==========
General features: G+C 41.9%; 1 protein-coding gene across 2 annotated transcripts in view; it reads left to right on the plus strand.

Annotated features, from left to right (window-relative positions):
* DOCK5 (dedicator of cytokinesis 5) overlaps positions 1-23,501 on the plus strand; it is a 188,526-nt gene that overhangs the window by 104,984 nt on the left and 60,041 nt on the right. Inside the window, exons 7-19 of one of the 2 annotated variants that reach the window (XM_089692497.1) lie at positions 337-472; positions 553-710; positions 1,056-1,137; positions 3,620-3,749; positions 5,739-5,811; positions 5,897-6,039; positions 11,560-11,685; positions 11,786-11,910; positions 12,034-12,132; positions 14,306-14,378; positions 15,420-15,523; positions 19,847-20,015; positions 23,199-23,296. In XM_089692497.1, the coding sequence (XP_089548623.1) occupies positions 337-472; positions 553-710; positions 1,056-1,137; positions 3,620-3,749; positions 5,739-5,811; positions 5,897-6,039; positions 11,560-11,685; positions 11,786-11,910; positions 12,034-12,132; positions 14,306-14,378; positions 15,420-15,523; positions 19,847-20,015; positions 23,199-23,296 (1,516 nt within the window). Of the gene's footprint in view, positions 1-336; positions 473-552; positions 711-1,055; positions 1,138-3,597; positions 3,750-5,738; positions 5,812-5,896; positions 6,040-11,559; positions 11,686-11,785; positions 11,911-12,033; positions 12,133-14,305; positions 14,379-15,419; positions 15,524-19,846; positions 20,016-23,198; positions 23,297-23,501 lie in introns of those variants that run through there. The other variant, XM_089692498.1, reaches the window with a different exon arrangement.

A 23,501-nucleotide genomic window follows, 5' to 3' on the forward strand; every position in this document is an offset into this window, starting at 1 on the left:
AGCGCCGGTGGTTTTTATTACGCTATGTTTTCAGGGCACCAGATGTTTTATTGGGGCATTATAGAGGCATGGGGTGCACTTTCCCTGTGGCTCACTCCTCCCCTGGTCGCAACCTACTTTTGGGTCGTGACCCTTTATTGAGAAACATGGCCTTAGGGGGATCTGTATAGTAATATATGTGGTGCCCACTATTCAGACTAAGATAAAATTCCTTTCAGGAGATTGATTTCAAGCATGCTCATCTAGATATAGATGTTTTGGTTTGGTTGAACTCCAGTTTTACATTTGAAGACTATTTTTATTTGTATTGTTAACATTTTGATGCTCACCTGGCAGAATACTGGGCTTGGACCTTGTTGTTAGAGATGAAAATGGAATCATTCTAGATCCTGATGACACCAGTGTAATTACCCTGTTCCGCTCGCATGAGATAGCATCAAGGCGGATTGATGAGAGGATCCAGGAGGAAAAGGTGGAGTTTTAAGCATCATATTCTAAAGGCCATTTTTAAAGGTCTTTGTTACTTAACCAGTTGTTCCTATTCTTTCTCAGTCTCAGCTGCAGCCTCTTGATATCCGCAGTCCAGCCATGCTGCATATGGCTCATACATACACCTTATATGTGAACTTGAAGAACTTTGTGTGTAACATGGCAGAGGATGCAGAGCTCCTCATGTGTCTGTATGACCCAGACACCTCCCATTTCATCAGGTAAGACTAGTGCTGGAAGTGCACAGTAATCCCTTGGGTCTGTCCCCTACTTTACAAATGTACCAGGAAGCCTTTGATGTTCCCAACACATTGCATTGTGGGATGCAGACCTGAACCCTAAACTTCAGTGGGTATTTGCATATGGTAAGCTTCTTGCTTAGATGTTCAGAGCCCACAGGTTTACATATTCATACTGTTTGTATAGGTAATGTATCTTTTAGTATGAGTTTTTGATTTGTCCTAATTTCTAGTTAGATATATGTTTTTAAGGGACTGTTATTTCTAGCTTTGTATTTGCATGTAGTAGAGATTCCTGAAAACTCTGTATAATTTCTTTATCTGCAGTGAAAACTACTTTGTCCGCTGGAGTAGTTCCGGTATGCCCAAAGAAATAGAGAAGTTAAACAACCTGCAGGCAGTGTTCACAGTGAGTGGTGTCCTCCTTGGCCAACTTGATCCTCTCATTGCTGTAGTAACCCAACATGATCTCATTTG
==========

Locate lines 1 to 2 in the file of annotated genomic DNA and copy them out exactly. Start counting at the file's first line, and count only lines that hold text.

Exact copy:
General features: G+C 41.9%; 1 protein-coding gene across 2 annotated transcripts in view; it reads left to right on the plus strand.

Annotated features, from left to right (window-relative positions):